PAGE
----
Mexico City: Cuba-US Meeting on OIl Disrupted by US
In another sign of the tightening enforcement of the illegal and immoral embargo on Cuba, the US forced a Mexico City Sheraton hotel to expel Cuban oil experts from the premises, at the beginning of a meeting between US companies interested in Cuban oil prospects.
As no one can remember a similar case of Cubans being kicked out of any hotel in any part of the world due to US pressure, it appears the US was particularly upset at the possibility of US companies seeking involvement in the burgeoning Cuban oil sector (where Spanish, Canadian, Indian and Norweigen companies already are at work).
This comes, of course, on the heels of Bush's State of the Union address which rejected isolationism and promised new steps to ease US reliance on Middle Eastern oil. Cuba's oil reserves in the Gulf of Mexico have just begun being explored, but early results were promising last year.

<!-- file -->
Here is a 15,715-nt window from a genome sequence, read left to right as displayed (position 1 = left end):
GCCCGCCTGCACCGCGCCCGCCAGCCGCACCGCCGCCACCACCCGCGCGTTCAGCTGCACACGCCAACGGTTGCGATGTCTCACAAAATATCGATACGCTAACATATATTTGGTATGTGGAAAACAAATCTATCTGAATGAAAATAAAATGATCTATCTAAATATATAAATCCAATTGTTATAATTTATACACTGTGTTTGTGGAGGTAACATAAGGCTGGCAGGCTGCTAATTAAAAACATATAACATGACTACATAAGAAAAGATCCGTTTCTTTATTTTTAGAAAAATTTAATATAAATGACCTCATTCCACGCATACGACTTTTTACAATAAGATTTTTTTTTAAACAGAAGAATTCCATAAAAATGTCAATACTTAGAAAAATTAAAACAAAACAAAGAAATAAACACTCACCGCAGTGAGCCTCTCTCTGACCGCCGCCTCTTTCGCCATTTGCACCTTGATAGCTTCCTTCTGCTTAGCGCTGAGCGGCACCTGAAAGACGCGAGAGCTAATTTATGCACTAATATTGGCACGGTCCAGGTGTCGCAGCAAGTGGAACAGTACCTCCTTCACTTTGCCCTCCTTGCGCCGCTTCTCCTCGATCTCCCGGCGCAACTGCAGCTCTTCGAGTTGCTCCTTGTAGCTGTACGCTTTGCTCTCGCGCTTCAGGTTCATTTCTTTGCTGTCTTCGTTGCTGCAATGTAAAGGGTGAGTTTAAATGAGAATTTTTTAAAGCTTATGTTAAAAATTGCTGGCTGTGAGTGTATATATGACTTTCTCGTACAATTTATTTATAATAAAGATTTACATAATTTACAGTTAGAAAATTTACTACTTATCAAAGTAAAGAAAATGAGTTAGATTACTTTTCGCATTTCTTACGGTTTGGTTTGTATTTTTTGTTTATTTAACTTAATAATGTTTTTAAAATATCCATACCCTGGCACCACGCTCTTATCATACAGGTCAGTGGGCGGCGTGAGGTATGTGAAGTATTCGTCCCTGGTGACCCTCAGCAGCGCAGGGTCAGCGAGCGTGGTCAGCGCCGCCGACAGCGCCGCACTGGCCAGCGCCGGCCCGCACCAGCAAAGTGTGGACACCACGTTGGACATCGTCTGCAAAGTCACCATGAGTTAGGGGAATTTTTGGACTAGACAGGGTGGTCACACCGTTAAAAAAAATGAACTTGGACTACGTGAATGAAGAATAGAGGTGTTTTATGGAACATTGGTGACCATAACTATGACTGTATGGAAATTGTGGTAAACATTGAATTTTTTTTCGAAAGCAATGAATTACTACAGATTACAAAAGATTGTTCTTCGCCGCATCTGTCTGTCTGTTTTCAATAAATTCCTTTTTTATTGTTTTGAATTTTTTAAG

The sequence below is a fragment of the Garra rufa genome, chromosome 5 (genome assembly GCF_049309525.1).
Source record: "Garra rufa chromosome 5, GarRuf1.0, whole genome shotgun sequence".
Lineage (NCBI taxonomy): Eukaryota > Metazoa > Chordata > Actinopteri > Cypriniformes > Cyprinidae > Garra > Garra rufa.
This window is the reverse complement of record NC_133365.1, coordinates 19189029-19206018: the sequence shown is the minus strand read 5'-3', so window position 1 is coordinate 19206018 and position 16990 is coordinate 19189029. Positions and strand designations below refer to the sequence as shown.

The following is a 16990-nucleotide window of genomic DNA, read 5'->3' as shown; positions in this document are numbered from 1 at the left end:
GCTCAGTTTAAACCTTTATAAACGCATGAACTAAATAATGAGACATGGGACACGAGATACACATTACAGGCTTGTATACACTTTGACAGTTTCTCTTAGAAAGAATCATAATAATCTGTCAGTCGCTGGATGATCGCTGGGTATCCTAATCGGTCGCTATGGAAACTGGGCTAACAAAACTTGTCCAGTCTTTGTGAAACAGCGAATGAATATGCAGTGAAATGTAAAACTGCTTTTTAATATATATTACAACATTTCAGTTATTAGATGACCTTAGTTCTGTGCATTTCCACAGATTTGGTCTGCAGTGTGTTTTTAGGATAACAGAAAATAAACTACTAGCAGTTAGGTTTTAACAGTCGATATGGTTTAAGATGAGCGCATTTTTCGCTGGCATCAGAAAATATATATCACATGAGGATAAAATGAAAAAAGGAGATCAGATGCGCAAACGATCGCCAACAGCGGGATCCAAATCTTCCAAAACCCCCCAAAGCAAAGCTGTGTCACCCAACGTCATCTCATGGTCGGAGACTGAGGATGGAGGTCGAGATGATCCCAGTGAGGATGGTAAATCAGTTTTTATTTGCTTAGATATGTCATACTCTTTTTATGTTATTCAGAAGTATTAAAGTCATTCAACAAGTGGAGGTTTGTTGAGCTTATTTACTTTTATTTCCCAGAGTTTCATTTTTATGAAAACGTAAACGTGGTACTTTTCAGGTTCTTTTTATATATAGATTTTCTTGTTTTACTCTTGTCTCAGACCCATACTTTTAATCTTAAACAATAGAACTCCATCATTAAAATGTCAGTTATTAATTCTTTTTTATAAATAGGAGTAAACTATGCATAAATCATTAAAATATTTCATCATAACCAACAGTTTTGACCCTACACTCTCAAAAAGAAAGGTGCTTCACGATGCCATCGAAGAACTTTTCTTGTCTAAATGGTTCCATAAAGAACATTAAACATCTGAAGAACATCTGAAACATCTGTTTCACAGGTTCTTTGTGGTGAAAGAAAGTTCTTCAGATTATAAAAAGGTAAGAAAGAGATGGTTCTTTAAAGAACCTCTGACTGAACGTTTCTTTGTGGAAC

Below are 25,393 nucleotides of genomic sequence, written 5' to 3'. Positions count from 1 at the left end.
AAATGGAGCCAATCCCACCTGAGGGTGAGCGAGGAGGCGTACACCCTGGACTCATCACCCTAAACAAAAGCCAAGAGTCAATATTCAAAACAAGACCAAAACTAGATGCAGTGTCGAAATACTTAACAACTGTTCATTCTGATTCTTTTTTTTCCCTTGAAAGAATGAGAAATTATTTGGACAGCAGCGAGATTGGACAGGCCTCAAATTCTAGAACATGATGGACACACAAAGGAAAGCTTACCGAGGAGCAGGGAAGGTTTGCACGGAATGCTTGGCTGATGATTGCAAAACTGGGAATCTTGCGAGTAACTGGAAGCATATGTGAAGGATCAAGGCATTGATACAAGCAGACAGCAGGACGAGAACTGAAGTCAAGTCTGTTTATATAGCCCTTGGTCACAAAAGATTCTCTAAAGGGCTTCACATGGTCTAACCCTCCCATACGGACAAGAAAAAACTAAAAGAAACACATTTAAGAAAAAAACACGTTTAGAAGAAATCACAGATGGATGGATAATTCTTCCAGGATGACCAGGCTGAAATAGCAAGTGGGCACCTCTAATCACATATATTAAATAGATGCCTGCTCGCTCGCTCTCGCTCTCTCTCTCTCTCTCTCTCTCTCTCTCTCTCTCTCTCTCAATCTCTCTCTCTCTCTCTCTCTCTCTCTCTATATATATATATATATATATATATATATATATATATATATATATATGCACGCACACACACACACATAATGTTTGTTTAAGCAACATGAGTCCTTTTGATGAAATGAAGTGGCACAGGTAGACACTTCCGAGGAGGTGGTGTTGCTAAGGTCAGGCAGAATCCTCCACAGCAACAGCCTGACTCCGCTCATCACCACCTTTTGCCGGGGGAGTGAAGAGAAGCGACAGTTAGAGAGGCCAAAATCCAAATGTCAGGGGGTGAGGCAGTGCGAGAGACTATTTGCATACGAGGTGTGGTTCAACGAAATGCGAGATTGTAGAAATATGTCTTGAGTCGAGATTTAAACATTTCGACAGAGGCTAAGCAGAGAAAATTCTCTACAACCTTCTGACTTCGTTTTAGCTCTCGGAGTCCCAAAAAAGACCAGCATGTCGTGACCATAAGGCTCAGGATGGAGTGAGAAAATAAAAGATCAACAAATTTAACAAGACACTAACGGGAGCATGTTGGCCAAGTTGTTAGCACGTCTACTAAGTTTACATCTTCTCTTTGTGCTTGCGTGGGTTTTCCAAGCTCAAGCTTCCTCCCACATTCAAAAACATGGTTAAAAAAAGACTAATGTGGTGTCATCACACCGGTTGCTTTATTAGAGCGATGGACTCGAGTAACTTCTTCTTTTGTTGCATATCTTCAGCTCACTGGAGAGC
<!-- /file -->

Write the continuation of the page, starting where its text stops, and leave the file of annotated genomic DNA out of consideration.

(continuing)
On the day, Cuban officials announced plans to double their drilling capacity and explore for oil in the waters off the Caribbean island. But U.S. corporations, their hands tied by the embargo, have been forced to watch the flurry of activity taking place less than 60 miles off the coast of Florida.
Oilmen Meet With Cubans in Mexico, but U.S. Intervenes
February 4, 2006 - THE NEW YORK TIMES
...The request was made by the Treasury Department's Office of Foreign
Assets Control, which told Starwood Hotels, the owner of the Sheraton
Maria Isabel in Mexico City, that American law prohibited it from
supplying services to Cuban individuals or companies. The move is the
latest in what seems be a hardening by the Bush administration of the
45-year trade embargo against Cuba...
Raul Perez, who led the 16-member Cuban delegation sent to the meeting, said they were asked to leave the Sheraton without a refund.
"It's outrageous that I, as an American citizen, can't go and talk to
someone on Mexican soil," said Kirby Jones, a former World Bank
official and the organizer of the meeting for the U.S.-Cuba Trade
Association, a nonprofit group in Washington.